When military personnel transition into the civilian workforce, their employers stand to benefit. The ability to adapt, learn quickly and get the job done exemplify the military experience. They also exemplify Matthew Staton, a veteran who today continues to serve his country in a civilian capacity, as staff assistant to the Secretary of the Army.
Like Matthew, many of today's service members return home from tours of duty with combat-related injuries that can interfere with everyday activities, including employment. Two such conditions are Traumatic Brain Injury (TBI) and Post-Traumatic Stress Disorder (PTSD). Matthew was exposed to multiple bomb blasts in Iraq in 2003 and 2004 and was medically discharged from the Army for TBI and PTSD, as well as complications from gunshot wounds.
Upon receiving his diagnoses, Matthew obtained needed medical assistance, but the non-medical help he also received has made just as significant of an impact in helping him resume a successful life and career, he says. Both on and off the job, Matthew struggles with short-term memory problems. To help him with this issue, he uses a variety of tools, including personal digital assistants, a digital voice recorder and other assistive technologies.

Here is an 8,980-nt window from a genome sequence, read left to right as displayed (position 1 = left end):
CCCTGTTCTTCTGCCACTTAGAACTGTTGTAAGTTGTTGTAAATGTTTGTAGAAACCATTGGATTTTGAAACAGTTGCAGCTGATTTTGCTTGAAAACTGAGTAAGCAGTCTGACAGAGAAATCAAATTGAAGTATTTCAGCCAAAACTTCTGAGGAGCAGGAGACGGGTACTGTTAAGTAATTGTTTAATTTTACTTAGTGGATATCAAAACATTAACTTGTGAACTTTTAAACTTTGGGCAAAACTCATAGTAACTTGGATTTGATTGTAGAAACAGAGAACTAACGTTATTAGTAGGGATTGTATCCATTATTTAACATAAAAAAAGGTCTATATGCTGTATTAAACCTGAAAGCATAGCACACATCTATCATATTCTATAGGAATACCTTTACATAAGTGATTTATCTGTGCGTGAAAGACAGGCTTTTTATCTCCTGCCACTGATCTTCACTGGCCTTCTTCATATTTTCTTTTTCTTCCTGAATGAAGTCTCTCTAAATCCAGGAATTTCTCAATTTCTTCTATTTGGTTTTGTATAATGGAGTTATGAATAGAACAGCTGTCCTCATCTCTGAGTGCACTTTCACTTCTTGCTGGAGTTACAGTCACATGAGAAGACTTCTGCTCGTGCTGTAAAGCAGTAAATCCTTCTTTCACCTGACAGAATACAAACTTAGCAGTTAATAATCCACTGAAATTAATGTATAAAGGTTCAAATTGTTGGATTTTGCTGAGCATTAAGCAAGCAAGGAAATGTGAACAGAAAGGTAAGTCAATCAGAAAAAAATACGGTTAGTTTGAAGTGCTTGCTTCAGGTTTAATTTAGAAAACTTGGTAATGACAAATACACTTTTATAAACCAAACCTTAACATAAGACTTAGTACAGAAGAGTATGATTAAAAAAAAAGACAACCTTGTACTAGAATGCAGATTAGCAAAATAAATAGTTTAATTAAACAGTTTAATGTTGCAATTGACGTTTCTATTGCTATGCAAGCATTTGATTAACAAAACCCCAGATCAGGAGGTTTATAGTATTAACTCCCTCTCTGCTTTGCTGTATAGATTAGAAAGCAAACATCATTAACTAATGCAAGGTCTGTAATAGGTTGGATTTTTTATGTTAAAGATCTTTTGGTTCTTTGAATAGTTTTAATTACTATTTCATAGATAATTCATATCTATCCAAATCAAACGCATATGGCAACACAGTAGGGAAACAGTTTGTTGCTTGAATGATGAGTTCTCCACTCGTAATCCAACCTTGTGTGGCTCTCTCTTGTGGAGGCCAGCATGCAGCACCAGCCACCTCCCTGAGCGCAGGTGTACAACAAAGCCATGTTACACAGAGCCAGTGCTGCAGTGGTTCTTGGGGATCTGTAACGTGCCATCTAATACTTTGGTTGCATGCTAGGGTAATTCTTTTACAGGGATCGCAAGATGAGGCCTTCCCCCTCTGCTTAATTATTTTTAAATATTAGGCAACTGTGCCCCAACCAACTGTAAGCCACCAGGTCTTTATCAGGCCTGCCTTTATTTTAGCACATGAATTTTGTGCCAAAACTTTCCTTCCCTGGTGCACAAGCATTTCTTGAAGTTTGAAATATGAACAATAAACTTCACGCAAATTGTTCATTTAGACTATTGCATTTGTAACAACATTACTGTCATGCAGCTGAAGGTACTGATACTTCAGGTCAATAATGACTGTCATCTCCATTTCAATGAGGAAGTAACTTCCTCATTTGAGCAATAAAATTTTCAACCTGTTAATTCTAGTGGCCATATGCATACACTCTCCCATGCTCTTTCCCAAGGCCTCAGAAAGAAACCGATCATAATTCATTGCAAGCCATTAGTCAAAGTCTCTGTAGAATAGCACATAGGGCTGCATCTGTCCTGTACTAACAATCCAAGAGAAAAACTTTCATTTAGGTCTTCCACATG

Matthew obtained these accommodations through the Computer/Electronic Accommodations Program (CAP), which provides assistive technology and services to employees with disabilities in the U.S. Department of Defense and other federal agencies — free of charge. In 2004, CAP expanded to specifically target the needs of wounded warriors, due to the rise in injuries stemming from the conflicts in Iraq and Afghanistan. Since then, its "Support, Equip and Empower" program has fulfilled more than 14,000 requests. And once assistive technology is provided through the program, service members and veterans can keep it, even if they leave federal employment.
Whether public or private sector, America's employers have a great deal to gain from the skills and experience of veterans — and an important role to play in ensuring their success in the workplace. Often, a few simple adaptations are all that is needed to support a dedicated, skilled employee who, like Matthew, has sacrificed in service to others.